Sow there! – Recipes for good eggplant few and far between, Aug. 11, 2016

Sow there! – Recipes for good eggplant few and far between

August 11, 2016

I’m not a big fan of eating eggplant. The texture is mush and the taste is bland unless mixed with foods that actually contain flavor.

As an ornamental, this member of the nightshade family is a beauty. The shiny, deep-purple skin makes eggplant an old standby in still life paintings. The flowers are also stunning, with lavender, pointed petals and contrasting yellow centers.

Yet, you lose that aesthetic beauty when the gray slices of eggplant hit the frying pan.

There are exceptional recipes, of course. Eggplant Parmesan is amazing. Also note that if you crispy-fry cardboard and slather it in marinara sauce and melted mozzarella, people will throw their arms in the air and exclaim “Mama mia!” I’ll also forgive the use of eggplant in stews and stir-fry. These dishes are a free-for-all and its hard to even know what you’re eating.

In contrast, my Handsome Woodsman claims he loves this summer and fall vegetable beauty. Among his favorite eggplant dishes is stewed tomatoes, garlic, onion and generous portions of eggplant. It’s actually tasty, as would be any bowl of mush seasoned with garlic and onions.

I was beginning to doubt his claims of deep eggplant appreciation. Over the past two years I have purchased particularly pleasing purple, fiber-filled eggplants. These looked beautiful when sitting, untouched, in the brown wooden bowl next to the microwave.

Of course, it’s my fault. He won’t cook a shared eggplant meal if he knows I will complain.

Ticklish food plants

Early this summer my beau came home with half a dozen eggplants — the actual plants — with green leaves.

We don’t seem to have bees in our backyard, but veggies are doing well if we remember to tickle the stems whenever we see flowers.

He tickled the plants when I wasn’t looking and now we have dozens of gorgeous, purple eggplant ready for him to eat.

By the way, tickling works for other plants, including peppers and tomatoes. These plants have flowers with both male and female parts. Often, wind does the job of moving the pollen where it needs to be. However, humans can help every flower become fruitful by tickling the stems. I even like to rattle the cage.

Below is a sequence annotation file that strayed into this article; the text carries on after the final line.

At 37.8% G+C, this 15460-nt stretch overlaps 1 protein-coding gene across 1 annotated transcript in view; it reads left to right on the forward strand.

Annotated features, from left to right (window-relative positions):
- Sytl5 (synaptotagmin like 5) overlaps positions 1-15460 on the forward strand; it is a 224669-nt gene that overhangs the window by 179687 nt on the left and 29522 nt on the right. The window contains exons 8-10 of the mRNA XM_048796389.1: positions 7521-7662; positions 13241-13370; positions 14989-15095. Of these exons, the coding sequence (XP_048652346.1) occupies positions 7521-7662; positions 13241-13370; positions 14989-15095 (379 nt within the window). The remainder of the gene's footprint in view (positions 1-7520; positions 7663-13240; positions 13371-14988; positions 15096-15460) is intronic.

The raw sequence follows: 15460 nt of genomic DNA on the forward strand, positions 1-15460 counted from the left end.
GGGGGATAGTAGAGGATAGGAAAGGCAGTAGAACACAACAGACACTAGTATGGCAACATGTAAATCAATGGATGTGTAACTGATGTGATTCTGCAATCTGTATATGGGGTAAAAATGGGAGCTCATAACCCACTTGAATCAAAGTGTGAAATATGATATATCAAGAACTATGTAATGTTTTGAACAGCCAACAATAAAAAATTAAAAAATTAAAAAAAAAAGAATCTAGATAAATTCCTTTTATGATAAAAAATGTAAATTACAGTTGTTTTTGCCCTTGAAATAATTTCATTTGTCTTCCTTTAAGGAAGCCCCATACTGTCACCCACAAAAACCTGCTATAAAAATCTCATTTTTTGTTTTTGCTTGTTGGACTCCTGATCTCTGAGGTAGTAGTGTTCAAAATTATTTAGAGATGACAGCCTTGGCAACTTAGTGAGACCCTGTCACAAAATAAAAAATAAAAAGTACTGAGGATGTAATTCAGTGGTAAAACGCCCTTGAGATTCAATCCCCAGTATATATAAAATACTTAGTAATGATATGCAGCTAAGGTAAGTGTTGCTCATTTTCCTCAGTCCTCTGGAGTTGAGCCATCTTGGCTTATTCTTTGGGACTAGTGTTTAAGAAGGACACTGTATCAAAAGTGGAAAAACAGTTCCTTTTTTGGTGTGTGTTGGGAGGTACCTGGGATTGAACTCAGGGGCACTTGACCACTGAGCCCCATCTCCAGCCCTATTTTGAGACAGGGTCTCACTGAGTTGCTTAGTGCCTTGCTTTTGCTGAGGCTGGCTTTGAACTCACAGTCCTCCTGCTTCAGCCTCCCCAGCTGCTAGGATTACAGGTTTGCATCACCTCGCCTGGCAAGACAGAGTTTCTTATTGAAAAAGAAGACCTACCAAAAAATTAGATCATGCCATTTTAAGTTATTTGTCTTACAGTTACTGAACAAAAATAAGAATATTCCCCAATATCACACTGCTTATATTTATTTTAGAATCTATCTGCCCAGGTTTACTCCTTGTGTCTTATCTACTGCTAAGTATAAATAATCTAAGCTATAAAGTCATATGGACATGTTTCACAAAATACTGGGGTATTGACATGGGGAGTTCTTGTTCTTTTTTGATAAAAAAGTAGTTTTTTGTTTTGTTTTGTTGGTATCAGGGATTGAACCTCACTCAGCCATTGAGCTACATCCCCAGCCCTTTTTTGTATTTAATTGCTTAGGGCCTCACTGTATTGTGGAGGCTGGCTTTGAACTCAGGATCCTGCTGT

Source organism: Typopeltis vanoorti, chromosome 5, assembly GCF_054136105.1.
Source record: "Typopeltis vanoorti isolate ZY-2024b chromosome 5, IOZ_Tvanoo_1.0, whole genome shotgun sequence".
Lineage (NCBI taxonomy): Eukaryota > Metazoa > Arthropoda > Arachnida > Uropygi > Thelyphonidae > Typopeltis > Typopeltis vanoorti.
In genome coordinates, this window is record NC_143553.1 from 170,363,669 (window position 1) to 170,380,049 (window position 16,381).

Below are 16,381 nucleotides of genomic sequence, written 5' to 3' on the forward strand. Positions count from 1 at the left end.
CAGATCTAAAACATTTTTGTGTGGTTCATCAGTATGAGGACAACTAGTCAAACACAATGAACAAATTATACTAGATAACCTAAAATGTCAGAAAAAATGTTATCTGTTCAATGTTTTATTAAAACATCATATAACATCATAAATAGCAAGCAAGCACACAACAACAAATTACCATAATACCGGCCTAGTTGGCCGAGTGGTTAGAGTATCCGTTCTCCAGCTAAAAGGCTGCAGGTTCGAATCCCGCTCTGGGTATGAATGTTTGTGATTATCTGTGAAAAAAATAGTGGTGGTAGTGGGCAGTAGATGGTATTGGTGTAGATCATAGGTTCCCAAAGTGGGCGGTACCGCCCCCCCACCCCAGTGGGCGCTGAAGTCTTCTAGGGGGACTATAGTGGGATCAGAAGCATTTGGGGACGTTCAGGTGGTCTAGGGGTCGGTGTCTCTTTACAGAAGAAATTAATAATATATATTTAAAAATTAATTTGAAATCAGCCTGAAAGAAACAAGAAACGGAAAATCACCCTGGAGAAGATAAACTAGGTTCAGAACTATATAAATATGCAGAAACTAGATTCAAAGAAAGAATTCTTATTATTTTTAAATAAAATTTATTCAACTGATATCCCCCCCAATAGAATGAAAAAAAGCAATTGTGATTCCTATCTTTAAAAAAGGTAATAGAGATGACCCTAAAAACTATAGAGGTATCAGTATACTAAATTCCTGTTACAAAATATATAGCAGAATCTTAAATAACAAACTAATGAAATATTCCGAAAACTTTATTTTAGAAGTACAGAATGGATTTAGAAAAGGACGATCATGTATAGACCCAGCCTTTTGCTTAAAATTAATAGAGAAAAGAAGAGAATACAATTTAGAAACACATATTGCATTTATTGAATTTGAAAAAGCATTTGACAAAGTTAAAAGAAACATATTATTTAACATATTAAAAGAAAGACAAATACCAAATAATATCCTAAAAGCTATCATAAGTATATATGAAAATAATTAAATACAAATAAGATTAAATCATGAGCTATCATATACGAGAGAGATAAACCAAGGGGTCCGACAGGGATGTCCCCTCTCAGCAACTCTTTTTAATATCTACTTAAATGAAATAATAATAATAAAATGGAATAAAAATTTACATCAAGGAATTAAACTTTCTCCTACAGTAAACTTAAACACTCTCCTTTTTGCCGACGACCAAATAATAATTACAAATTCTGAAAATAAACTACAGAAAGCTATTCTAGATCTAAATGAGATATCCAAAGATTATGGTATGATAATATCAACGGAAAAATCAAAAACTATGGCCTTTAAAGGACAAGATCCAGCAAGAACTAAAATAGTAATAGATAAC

Eggplant suggestions

Back to eating: My bossman suggests slathering sliced eggplant in olive oil and garlic and grilling on the barbecue. Finish with a generous amount of Parmesan cheese. We also thoroughly enjoy the eggplant sushi tacos at Izakaya Ichiban on Notre Dame Boulevard. Large eggplant is sliced thin, breaded and frozen in the shape of a taco shell. When prepared, the shell is deep-fried and filled with sushi goodness.

August is hornworm month

August is national tomato hornworm month.

I had my first hornworm encounter this week, which means I found one worm and soon found two others.

Next time you’re standing next to your tomato plant and popping fruit into your mouth, be on the hunt for stripped stems.

This means you have a hornworm.

Other obvious signs are little globs or dark green or black on the leaves. This is hornworm poop.

Follow the stripped leaves with your eyes until you find the perfectly camouflaged hornworm. I like to chop them in half with the garden clippers.

From now until tomatoes are done for the season, gardeners may want to check their plants daily. To make it easier to see new hornworm damage, snip off the stripped stems as soon as you kill a new nibbler. This way you’ll be able to spot new damage.

At the end of the season, check for hornworm pupae under the surface of the soil where tomatoes once grew. These are leather-looking, lifeless bug capsules that will later hatch into the glorious sphinx moth. The big moth is helpful to pollinate night-blooming flowers. However the flyer will also lay eggs for future hungry hornworms.

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